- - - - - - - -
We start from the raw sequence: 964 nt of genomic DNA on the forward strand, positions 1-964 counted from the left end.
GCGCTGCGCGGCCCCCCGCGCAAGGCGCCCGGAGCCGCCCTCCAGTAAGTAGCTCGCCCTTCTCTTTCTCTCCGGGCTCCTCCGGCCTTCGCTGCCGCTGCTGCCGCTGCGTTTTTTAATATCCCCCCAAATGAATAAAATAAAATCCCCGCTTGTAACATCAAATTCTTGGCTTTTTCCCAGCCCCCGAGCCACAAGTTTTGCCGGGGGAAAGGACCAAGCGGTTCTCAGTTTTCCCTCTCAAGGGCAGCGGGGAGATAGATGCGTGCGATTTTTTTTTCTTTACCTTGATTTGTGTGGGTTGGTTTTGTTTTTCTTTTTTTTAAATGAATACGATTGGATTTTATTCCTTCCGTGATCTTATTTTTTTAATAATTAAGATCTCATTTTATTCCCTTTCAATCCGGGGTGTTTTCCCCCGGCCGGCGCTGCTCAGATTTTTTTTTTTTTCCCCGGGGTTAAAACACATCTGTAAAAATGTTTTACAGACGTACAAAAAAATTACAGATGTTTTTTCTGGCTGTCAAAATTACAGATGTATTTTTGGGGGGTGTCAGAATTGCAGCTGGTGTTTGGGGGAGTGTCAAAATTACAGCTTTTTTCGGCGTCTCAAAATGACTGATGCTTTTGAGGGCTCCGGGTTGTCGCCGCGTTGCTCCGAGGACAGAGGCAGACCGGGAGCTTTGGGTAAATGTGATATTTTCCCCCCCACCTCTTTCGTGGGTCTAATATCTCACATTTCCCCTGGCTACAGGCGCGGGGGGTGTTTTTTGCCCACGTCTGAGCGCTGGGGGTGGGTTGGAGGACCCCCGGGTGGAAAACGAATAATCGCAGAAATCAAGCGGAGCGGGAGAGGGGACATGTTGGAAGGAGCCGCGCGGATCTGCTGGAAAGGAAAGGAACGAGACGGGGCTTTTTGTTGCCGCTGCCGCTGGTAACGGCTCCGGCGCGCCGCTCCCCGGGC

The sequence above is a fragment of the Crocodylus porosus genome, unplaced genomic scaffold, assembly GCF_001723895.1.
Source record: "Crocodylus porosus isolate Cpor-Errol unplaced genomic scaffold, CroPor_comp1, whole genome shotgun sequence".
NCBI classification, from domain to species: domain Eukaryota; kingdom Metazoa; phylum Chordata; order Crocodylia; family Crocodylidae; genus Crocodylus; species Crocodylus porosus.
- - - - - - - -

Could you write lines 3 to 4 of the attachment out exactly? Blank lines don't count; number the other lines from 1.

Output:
The sequence above is a fragment of the Crocodylus porosus genome, unplaced genomic scaffold, assembly GCF_001723895.1.
Source record: "Crocodylus porosus isolate Cpor-Errol unplaced genomic scaffold, CroPor_comp1, whole genome shotgun sequence".